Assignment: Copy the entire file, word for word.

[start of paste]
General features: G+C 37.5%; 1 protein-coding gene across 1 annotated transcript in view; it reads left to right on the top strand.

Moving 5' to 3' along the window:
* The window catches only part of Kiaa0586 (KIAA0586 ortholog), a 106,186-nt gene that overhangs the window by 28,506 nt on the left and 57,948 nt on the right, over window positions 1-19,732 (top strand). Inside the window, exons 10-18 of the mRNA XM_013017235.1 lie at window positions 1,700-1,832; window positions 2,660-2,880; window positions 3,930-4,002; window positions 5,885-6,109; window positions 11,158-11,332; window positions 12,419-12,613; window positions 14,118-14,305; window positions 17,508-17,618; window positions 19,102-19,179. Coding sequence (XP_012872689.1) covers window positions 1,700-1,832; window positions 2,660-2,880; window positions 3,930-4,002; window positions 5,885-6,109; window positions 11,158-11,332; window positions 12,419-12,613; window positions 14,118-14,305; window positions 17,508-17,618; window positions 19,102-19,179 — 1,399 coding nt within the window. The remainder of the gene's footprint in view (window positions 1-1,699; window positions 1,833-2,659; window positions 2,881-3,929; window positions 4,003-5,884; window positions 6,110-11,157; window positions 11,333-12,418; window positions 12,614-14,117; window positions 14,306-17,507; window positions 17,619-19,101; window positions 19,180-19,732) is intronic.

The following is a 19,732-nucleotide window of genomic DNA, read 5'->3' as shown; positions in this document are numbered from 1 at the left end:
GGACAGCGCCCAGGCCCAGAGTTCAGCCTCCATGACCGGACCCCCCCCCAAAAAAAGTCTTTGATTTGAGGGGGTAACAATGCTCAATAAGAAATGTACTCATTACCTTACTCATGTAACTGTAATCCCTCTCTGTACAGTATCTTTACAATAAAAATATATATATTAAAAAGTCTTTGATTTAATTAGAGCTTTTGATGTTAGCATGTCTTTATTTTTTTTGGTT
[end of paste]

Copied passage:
General features: G+C 37.5%; 1 protein-coding gene across 1 annotated transcript in view; it reads left to right on the top strand.

Moving 5' to 3' along the window:
* The window catches only part of Kiaa0586 (KIAA0586 ortholog), a 106,186-nt gene that overhangs the window by 28,506 nt on the left and 57,948 nt on the right, over window positions 1-19,732 (top strand). Inside the window, exons 10-18 of the mRNA XM_013017235.1 lie at window positions 1,700-1,832; window positions 2,660-2,880; window positions 3,930-4,002; window positions 5,885-6,109; window positions 11,158-11,332; window positions 12,419-12,613; window positions 14,118-14,305; window positions 17,508-17,618; window positions 19,102-19,179. Coding sequence (XP_012872689.1) covers window positions 1,700-1,832; window positions 2,660-2,880; window positions 3,930-4,002; window positions 5,885-6,109; window positions 11,158-11,332; window positions 12,419-12,613; window positions 14,118-14,305; window positions 17,508-17,618; window positions 19,102-19,179 — 1,399 coding nt within the window. The remainder of the gene's footprint in view (window positions 1-1,699; window positions 1,833-2,659; window positions 2,881-3,929; window positions 4,003-5,884; window positions 6,110-11,157; window positions 11,333-12,418; window positions 12,614-14,117; window positions 14,306-17,507; window positions 17,619-19,101; window positions 19,180-19,732) is intronic.

The following is a 19,732-nucleotide window of genomic DNA, read 5'->3' as shown; positions in this document are numbered from 1 at the left end:
GGACAGCGCCCAGGCCCAGAGTTCAGCCTCCATGACCGGACCCCCCCCCAAAAAAAGTCTTTGATTTGAGGGGGTAACAATGCTCAATAAGAAATGTACTCATTACCTTACTCATGTAACTGTAATCCCTCTCTGTACAGTATCTTTACAATAAAAATATATATATTAAAAAGTCTTTGATTTAATTAGAGCTTTTGATGTTAGCATGTCTTTATTTTTTTTGGTT